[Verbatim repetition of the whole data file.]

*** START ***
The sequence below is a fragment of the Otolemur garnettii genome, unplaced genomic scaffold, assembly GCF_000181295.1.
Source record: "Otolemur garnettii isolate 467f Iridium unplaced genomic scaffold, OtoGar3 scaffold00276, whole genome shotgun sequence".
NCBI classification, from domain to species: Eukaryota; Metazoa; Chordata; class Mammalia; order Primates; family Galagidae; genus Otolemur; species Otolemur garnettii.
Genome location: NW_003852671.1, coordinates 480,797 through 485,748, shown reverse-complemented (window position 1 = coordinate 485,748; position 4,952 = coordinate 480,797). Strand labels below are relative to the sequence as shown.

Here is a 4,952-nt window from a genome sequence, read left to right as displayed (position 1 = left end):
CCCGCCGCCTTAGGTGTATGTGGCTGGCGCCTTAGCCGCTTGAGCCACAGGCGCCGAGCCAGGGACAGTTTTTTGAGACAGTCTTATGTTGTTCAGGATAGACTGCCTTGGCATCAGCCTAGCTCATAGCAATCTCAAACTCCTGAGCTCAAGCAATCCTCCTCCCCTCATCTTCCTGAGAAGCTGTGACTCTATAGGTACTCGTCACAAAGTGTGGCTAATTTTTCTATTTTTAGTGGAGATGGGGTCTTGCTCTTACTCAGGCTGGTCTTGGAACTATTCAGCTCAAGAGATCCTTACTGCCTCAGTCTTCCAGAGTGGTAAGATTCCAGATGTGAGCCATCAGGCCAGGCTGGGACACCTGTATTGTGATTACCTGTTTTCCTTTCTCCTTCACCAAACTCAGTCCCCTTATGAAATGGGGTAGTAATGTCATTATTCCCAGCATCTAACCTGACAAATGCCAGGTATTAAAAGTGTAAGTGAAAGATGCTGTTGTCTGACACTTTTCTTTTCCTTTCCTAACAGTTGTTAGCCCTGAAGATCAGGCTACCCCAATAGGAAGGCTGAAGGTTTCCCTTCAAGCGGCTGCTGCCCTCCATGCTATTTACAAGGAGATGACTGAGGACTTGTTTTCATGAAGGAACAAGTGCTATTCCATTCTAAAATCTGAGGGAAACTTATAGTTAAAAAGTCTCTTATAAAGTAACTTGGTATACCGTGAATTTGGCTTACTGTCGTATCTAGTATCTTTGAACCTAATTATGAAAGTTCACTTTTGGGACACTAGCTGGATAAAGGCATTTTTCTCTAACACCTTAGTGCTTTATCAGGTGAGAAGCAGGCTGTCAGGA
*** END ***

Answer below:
The sequence below is a fragment of the Otolemur garnettii genome, unplaced genomic scaffold, assembly GCF_000181295.1.
Source record: "Otolemur garnettii isolate 467f Iridium unplaced genomic scaffold, OtoGar3 scaffold00276, whole genome shotgun sequence".
NCBI classification, from domain to species: Eukaryota; Metazoa; Chordata; class Mammalia; order Primates; family Galagidae; genus Otolemur; species Otolemur garnettii.
Genome location: NW_003852671.1, coordinates 480,797 through 485,748, shown reverse-complemented (window position 1 = coordinate 485,748; position 4,952 = coordinate 480,797). Strand labels below are relative to the sequence as shown.

Here is a 4,952-nt window from a genome sequence, read left to right as displayed (position 1 = left end):
CCCGCCGCCTTAGGTGTATGTGGCTGGCGCCTTAGCCGCTTGAGCCACAGGCGCCGAGCCAGGGACAGTTTTTTGAGACAGTCTTATGTTGTTCAGGATAGACTGCCTTGGCATCAGCCTAGCTCATAGCAATCTCAAACTCCTGAGCTCAAGCAATCCTCCTCCCCTCATCTTCCTGAGAAGCTGTGACTCTATAGGTACTCGTCACAAAGTGTGGCTAATTTTTCTATTTTTAGTGGAGATGGGGTCTTGCTCTTACTCAGGCTGGTCTTGGAACTATTCAGCTCAAGAGATCCTTACTGCCTCAGTCTTCCAGAGTGGTAAGATTCCAGATGTGAGCCATCAGGCCAGGCTGGGACACCTGTATTGTGATTACCTGTTTTCCTTTCTCCTTCACCAAACTCAGTCCCCTTATGAAATGGGGTAGTAATGTCATTATTCCCAGCATCTAACCTGACAAATGCCAGGTATTAAAAGTGTAAGTGAAAGATGCTGTTGTCTGACACTTTTCTTTTCCTTTCCTAACAGTTGTTAGCCCTGAAGATCAGGCTACCCCAATAGGAAGGCTGAAGGTTTCCCTTCAAGCGGCTGCTGCCCTCCATGCTATTTACAAGGAGATGACTGAGGACTTGTTTTCATGAAGGAACAAGTGCTATTCCATTCTAAAATCTGAGGGAAACTTATAGTTAAAAAGTCTCTTATAAAGTAACTTGGTATACCGTGAATTTGGCTTACTGTCGTATCTAGTATCTTTGAACCTAATTATGAAAGTTCACTTTTGGGACACTAGCTGGATAAAGGCATTTTTCTCTAACACCTTAGTGCTTTATCAGGTGAGAAGCAGGCTGTCAGGA